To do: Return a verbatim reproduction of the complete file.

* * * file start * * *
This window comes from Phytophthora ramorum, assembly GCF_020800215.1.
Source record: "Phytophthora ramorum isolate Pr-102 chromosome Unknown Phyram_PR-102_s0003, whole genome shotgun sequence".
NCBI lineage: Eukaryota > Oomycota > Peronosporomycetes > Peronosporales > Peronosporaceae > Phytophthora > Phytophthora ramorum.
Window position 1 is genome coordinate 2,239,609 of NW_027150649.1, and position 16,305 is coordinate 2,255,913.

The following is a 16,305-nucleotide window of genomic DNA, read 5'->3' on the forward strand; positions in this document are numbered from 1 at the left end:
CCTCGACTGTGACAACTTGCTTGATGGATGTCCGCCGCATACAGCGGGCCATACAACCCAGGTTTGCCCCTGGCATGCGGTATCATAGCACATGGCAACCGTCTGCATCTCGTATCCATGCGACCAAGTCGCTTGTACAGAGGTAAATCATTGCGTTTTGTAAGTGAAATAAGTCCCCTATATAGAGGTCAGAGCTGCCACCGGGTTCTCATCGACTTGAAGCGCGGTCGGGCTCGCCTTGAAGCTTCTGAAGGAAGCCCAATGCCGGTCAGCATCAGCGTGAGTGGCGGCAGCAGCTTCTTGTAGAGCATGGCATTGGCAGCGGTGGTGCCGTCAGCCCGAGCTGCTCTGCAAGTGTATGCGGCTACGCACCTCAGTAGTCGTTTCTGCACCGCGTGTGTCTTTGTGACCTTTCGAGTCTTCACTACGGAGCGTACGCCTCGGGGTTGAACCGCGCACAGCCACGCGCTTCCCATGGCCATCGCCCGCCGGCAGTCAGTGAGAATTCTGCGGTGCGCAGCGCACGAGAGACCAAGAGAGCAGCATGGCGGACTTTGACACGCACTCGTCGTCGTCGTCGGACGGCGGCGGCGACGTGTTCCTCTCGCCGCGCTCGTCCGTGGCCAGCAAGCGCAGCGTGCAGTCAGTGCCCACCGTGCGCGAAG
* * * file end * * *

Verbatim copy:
This window comes from Phytophthora ramorum, assembly GCF_020800215.1.
Source record: "Phytophthora ramorum isolate Pr-102 chromosome Unknown Phyram_PR-102_s0003, whole genome shotgun sequence".
NCBI lineage: Eukaryota > Oomycota > Peronosporomycetes > Peronosporales > Peronosporaceae > Phytophthora > Phytophthora ramorum.
Window position 1 is genome coordinate 2,239,609 of NW_027150649.1, and position 16,305 is coordinate 2,255,913.

The following is a 16,305-nucleotide window of genomic DNA, read 5'->3' on the forward strand; positions in this document are numbered from 1 at the left end:
CCTCGACTGTGACAACTTGCTTGATGGATGTCCGCCGCATACAGCGGGCCATACAACCCAGGTTTGCCCCTGGCATGCGGTATCATAGCACATGGCAACCGTCTGCATCTCGTATCCATGCGACCAAGTCGCTTGTACAGAGGTAAATCATTGCGTTTTGTAAGTGAAATAAGTCCCCTATATAGAGGTCAGAGCTGCCACCGGGTTCTCATCGACTTGAAGCGCGGTCGGGCTCGCCTTGAAGCTTCTGAAGGAAGCCCAATGCCGGTCAGCATCAGCGTGAGTGGCGGCAGCAGCTTCTTGTAGAGCATGGCATTGGCAGCGGTGGTGCCGTCAGCCCGAGCTGCTCTGCAAGTGTATGCGGCTACGCACCTCAGTAGTCGTTTCTGCACCGCGTGTGTCTTTGTGACCTTTCGAGTCTTCACTACGGAGCGTACGCCTCGGGGTTGAACCGCGCACAGCCACGCGCTTCCCATGGCCATCGCCCGCCGGCAGTCAGTGAGAATTCTGCGGTGCGCAGCGCACGAGAGACCAAGAGAGCAGCATGGCGGACTTTGACACGCACTCGTCGTCGTCGTCGGACGGCGGCGGCGACGTGTTCCTCTCGCCGCGCTCGTCCGTGGCCAGCAAGCGCAGCGTGCAGTCAGTGCCCACCGTGCGCGAAG